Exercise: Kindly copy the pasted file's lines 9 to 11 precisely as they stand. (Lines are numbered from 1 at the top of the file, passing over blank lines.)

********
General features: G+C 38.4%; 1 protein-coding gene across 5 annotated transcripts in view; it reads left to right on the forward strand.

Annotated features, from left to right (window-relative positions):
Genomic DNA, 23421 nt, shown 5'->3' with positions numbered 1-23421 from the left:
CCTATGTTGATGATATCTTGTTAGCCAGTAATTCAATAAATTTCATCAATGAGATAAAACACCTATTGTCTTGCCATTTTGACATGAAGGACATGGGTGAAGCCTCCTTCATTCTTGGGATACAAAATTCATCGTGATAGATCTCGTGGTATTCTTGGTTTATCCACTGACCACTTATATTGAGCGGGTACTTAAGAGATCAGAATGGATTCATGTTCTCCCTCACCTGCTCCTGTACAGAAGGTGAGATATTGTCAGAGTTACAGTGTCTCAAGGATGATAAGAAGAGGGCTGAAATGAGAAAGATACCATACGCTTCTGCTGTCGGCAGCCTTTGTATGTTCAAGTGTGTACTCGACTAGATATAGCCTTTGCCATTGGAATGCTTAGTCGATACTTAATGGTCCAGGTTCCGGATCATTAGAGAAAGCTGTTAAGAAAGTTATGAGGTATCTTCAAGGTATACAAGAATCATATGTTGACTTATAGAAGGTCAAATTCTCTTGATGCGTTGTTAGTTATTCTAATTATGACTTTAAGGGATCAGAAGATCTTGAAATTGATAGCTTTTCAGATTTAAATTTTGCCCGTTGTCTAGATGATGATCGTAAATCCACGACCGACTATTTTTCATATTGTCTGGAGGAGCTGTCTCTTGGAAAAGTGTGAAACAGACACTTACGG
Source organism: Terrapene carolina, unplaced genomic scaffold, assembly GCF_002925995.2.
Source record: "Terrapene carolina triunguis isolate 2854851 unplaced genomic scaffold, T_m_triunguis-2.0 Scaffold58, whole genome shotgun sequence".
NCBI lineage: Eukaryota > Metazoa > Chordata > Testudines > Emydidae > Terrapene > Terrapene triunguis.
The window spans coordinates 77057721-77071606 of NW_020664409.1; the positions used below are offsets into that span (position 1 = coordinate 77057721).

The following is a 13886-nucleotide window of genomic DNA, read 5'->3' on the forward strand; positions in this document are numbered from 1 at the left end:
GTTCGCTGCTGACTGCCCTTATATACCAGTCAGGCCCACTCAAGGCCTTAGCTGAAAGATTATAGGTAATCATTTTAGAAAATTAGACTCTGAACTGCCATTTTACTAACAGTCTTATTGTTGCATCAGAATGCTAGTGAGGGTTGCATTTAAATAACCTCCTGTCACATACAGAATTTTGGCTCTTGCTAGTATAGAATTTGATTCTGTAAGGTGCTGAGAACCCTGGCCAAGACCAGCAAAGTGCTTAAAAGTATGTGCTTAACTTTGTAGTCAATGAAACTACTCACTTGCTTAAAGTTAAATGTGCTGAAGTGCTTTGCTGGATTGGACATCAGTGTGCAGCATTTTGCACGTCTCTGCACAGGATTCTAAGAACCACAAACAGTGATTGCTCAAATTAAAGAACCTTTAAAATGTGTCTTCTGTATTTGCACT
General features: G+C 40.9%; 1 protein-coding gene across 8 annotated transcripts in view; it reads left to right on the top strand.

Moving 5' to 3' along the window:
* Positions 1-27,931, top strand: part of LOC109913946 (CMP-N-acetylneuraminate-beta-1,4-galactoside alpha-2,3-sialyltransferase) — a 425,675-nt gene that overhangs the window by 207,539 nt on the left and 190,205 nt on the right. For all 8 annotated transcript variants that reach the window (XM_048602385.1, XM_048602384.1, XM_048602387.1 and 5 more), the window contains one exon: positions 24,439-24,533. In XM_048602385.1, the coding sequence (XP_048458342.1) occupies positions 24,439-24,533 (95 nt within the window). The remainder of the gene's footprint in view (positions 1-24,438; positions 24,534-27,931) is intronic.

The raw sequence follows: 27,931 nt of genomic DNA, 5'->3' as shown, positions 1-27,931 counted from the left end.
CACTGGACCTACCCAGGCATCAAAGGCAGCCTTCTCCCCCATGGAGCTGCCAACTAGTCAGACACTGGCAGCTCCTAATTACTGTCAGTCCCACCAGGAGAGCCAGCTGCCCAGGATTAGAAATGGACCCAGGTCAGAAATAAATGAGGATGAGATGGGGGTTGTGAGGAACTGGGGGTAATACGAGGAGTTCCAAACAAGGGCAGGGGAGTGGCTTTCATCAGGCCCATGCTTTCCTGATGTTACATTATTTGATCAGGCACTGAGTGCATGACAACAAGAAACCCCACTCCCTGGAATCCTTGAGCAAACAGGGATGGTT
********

The following is a 13886-nucleotide window of genomic DNA, read 5'->3' on the forward strand; positions in this document are numbered from 1 at the left end:
GTTCGCTGCTGACTGCCCTTATATACCAGTCAGGCCCACTCAAGGCCTTAGCTGAAAGATTATAGGTAATCATTTTAGAAAATTAGACTCTGAACTGCCATTTTACTAACAGTCTTATTGTTGCATCAGAATGCTAGTGAGGGTTGCATTTAAATAACCTCCTGTCACATACAGAATTTTGGCTCTTGCTAGTATAGAATTTGATTCTGTAAGGTGCTGAGAACCCTGGCCAAGACCAGCAAAGTGCTTAAAAGTATGTGCTTAACTTTGTAGTCAATGAAACTACTCACTTGCTTAAAGTTAAATGTGCTGAAGTGCTTTGCTGGATTGGACATCAGTGTGCAGCATTTTGCACGTCTCTGCACAGGATTCTAAGAACCACAAACAGTGATTGCTCAAATTAAAGAACCTTTAAAATGTGTCTTCTGTATTTGCACT
General features: G+C 40.9%; 1 protein-coding gene across 8 annotated transcripts in view; it reads left to right on the top strand.